We got to the theatre with an hour and a half to spare, so we were able to park almost directly in front of the door, which is one perk of arriving before everyone else. The New Conservatory Theatre Center is a huge building which once belonged to the Masons, I think I heard someone say. I'm not sure what is in most of the place, but the theatre is in the basement so we went downstairs, got our tickets (we were told that there were special seats saved for us, along with Steve & Jimmy), and settled ourselves on the couches in the lounge to wait till time for the the house to open.

At one point, Ken McPherson, who is the stage manager, and Steve's good friend, passed by and said Steve and Jimmy were going to stay in the theatre until the show started--you know, that "star" stuff. However, the show's producer, Ed Decker, passed by and spied my mother. His mother is her hairdresser, and my father taught him to swim when he was a little kid, so they go way back and so he sat and chatted with us for awhile.

The lobby began to fill up and it would soon be time for the show to start. Walt and I went to see the show a week or so ago and were pleased to note that it was going to be a good production. However, as the lights went down and the first notes of "Save Me A Seat" started and the show began to move through the first scene, it was obvious that much work, much tightening, had been done since that first preview.

What was, a week ago, a good production, is now a very good production. The weak cast members have improved by leaps and bounds, and the strong ones only got better.

Looking around me in the theatre, I saw the audience laugh at all the jokes, wipe away tears at appropriate moments, and yell out "bravo!" at the end of some extraordinarily well done song.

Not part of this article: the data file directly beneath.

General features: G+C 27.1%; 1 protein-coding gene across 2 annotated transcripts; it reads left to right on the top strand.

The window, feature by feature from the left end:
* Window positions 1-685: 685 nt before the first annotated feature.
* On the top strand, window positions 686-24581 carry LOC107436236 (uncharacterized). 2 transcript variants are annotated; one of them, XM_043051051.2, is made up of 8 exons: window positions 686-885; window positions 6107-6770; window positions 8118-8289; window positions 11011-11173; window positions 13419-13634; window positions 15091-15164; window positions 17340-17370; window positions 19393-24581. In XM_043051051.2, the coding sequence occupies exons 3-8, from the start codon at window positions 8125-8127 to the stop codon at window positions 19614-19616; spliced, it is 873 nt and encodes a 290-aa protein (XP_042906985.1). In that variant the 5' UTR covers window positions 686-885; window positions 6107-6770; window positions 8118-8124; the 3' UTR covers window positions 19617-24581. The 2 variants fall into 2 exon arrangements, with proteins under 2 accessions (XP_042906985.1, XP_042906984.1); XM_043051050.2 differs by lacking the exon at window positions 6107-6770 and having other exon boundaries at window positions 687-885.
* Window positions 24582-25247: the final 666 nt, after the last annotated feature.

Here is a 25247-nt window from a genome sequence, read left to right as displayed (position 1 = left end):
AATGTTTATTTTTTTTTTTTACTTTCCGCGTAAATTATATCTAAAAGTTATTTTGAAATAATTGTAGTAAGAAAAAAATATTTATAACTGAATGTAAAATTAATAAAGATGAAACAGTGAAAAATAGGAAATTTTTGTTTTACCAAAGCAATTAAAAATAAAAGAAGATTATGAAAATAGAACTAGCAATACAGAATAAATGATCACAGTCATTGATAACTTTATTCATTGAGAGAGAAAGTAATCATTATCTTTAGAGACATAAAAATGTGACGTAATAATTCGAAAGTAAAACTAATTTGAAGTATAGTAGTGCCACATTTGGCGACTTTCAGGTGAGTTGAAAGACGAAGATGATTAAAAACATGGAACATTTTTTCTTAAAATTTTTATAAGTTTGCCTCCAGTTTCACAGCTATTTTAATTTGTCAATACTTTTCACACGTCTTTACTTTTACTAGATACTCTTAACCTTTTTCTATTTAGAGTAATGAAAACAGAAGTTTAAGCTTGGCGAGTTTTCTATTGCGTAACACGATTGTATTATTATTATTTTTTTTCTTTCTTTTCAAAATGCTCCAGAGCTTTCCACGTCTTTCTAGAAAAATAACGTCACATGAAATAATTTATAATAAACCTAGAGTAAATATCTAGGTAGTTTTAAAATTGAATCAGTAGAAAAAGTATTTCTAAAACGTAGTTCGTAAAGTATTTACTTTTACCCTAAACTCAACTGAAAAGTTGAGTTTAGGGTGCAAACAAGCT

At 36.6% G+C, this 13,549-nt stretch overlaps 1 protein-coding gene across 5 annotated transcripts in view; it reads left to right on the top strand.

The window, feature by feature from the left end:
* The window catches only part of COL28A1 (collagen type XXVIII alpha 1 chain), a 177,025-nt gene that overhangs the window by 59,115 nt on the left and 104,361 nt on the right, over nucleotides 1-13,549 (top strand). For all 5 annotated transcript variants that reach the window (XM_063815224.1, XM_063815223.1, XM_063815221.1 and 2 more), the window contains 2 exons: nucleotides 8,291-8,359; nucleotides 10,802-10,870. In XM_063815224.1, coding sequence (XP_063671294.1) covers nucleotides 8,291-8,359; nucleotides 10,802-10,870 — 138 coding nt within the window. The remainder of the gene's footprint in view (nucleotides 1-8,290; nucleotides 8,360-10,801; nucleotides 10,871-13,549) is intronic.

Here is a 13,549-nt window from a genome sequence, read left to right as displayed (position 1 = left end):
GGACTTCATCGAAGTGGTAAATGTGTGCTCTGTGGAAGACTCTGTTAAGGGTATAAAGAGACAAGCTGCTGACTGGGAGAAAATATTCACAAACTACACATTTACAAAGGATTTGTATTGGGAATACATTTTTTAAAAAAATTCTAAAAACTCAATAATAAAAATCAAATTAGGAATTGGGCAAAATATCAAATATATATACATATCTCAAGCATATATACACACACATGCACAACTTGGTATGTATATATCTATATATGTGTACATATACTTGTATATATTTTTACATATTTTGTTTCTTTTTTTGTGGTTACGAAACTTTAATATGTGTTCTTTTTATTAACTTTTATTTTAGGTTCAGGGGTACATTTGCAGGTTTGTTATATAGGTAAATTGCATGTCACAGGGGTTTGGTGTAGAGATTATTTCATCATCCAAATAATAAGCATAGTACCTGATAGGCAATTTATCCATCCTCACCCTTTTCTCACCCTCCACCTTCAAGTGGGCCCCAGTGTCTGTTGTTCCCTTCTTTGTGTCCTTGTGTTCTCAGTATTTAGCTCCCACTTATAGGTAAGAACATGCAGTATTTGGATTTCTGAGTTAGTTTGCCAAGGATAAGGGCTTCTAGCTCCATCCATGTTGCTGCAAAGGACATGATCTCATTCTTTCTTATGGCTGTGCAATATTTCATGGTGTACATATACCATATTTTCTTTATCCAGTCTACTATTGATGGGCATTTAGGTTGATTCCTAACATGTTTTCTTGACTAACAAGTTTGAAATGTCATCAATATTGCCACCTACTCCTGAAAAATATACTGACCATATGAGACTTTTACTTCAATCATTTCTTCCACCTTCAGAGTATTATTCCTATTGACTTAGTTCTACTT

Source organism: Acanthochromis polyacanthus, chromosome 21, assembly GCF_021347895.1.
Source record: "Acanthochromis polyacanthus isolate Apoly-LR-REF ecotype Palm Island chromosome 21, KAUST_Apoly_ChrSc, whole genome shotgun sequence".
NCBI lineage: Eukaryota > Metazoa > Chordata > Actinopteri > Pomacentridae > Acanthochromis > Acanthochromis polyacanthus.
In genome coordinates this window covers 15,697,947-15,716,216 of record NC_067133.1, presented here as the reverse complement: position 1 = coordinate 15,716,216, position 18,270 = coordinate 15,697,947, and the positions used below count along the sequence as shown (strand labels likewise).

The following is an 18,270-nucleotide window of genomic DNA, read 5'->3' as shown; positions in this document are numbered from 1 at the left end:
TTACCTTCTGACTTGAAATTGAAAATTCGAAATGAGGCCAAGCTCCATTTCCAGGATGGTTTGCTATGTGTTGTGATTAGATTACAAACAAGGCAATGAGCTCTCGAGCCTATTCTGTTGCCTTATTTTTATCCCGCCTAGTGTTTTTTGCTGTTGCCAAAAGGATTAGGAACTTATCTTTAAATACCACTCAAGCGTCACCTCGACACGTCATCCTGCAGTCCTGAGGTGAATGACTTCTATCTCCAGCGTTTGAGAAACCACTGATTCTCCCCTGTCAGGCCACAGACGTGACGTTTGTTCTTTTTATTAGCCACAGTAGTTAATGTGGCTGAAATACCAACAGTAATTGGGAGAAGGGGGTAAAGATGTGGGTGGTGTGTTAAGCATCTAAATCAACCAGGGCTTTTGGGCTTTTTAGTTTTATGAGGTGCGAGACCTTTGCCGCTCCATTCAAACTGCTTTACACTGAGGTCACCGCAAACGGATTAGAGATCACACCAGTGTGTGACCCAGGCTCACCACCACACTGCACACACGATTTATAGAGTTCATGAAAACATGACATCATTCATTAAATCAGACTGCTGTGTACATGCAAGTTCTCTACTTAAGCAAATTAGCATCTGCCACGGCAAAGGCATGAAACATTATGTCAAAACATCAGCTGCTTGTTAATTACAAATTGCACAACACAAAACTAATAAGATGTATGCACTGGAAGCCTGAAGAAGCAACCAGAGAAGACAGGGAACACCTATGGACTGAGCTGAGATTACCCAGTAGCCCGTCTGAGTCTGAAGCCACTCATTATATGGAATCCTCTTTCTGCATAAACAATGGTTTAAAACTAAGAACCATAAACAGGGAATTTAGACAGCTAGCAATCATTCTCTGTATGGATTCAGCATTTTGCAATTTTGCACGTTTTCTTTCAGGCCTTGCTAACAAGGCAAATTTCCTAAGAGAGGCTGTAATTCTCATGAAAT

Steve and Jimmy relaxed and heaved a sigh of relief. Productions of this show around the country haven't always been wonderful and there have been times when they've groaned at how the director has interpreted their "baby." But director Dan Kryston (who, ironically, was once a director of shows in Davis many, many years ago) got this right. At the end of the show, the cheers were well deserved.

There was a reception following the show. My mother found someone in the audience whom she knows from her work with Hospice, so I left them chatting while I took Steve's camera and took lots of pictures for him to post on his web site.

We were invited back to Ken's to rehash the show, but it was late, so we said our goodbyes and turned the wheels back toward the Golden Gate Bridge, now bathed in lights, and we returned here to the park.

I'll be seeing this show several times during its run (and if audiences from last night are any indication, the run may be extended), as I try to introduce the show to everybody I know in the area.

I was going to do that anyway, but it's so much nicer to know that this is a first-rate production. So--everybody who can get to San Francisco, go to see this production. I guarantee you won't be disappointed.

One Year Ago:
Through Different Eyes...

Some pictures from this journal
can be found at
Club Photo

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Created 10/26/01 by Bev Sykes